Pompey frustration may be blessing in disguise

Action from Pompey's scrappy draw with AFC Wimbledon in November. Picture: Joe Pepler
Action from Pompey's scrappy draw with AFC Wimbledon in November. Picture: Joe Pepler
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There are few things as frustrating as embarking on a trip to see your team play, only for the game to be called off at the last moment.

Easter Monday brought that disappointment for a sizeable number of Pompey fans as AFC Wimbledon’s Kingsmeadow pitch was left waterlogged on the morning of the game.

Quite why the Dons didn’t see fit to hire a pitch cover remains a mystery.

Storm Katie, which wreaked havoc on the south on Sunday night, had been predicted by many national forecasters – the fact it had been given a name is usually a clue.

And with the clash set to be televised in front of the Sky cameras, the news got worse for the Blues as the postponement denied them a five-figure windfall with a sum in excess of £10,000 slipping away.

But, and this is a big but, I actually think the game being called off may prove to be a blessing in disguise for Paul Cook’s side.

Time will tell whether or not that is the case but let’s speak hypothetically for a minute.

Had the hosts thought to cover their pitch and presented a surface referee Andy Madley deemed playable, the likelihood is it would not have been conducive to Pompey’s preferred style of passing, possession-based football.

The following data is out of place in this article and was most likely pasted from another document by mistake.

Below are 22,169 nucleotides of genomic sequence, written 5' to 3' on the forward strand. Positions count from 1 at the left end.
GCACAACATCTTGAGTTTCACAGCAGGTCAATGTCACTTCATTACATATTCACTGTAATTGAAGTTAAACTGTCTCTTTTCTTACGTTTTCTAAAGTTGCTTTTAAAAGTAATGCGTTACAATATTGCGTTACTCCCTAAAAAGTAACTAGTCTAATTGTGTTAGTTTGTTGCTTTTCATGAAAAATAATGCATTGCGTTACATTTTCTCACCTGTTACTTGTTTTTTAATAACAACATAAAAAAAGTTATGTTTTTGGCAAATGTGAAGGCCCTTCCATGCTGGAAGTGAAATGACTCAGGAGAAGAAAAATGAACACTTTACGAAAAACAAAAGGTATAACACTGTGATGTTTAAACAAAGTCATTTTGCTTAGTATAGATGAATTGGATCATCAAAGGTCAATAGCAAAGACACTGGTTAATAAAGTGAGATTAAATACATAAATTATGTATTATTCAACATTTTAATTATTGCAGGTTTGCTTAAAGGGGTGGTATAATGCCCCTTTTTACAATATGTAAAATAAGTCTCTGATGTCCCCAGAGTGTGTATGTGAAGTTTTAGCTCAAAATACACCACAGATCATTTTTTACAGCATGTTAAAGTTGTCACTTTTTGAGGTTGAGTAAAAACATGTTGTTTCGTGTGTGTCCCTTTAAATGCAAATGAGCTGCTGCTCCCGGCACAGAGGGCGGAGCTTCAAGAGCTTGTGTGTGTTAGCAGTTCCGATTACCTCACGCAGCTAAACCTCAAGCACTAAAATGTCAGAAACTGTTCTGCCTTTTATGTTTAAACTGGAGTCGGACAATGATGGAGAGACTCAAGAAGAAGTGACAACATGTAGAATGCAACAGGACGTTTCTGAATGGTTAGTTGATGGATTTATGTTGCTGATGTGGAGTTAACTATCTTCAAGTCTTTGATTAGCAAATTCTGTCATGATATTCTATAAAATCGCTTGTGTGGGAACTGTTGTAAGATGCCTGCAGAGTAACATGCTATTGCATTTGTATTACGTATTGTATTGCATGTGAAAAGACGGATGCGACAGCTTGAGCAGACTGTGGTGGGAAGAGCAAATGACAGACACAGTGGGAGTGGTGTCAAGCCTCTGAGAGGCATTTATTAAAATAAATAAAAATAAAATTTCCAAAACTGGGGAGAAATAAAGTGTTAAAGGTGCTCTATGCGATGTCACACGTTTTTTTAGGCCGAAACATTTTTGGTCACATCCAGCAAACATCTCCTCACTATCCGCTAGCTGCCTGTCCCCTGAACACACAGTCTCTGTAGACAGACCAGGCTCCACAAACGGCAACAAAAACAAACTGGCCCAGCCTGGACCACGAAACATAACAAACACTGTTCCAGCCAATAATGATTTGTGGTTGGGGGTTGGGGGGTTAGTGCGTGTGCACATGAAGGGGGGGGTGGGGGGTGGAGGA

One criticism which has been levelled on the inconsistent Blues is they often come unstuck in a physical battle, which Monday’s game would likely have deteriorated into.

Not to discredit the Dons’ style of play but when the heaviest man in the Football League, nicknamed ‘The Beast’, leads their frontline then it gives you an indication of the threat they can pose to opponents.

Adebayo Akinfenwa is more than a battering ram – I need to put a disclaimer in here in case he sees this – and there are no guarantees he would have started the game.

But if the reverse fixture in November is anything to go by, a 0-0 scrappy stalemate, Pompey were in for a real test of their automatic-promotion credentials in conditions which surely would have only favoured their opponents. So April 26 is the rescheduled date when Cook’s men will hope for better weather and for the Dons to be cut further adrift of the play-off places.

Why so far away when the Football League dictate it must be played at the earliest possible opportunity, you ask?

Well the small matter of the fact AFC Wimbledon share a ground with Ryman League premier division side Kingstonian.

The idea of playing a day or two after the Dons’ lower-league neighbours cut up the surface is one that common sense ensured played into Pompey’s hands.

And who knows? In a month’s time, the hosts, who now sit in 10th position, may not have so much riding on the fixture.

The fact the Blues’ biggest perceived rival for third spot, Bristol Rovers, suffered a surprise 3-2 loss at Carlisle also allows a more positive outlook on Monday’s postponement.

An end to their six-game winning run and slight release of their grasp on third place has breathed life into the automatic promotion hunt.

Indeed, that was one of a number of decent results for Cook’s men as they were forced to look on.

Play-off hopefuls Leyton Orient were beaten 2-0 by Hartlepool at Brisbane Road.

And Oxford United also missed out on the chance to open up a gap on their rivals as they were held to a 0-0 draw at Cambridge.

Plymouth and Accrington both won but the Blues will feel they can claw back the eight-point gap to the Pilgrims who now occupy the all-important third spot.

With a one-game advantage and Derek Adams’ men to play at Fratton Park next month, Pompey may see the £10,000 they missed out on at the Dons as a small price to pay if they sneak the final automatic-promotion spot.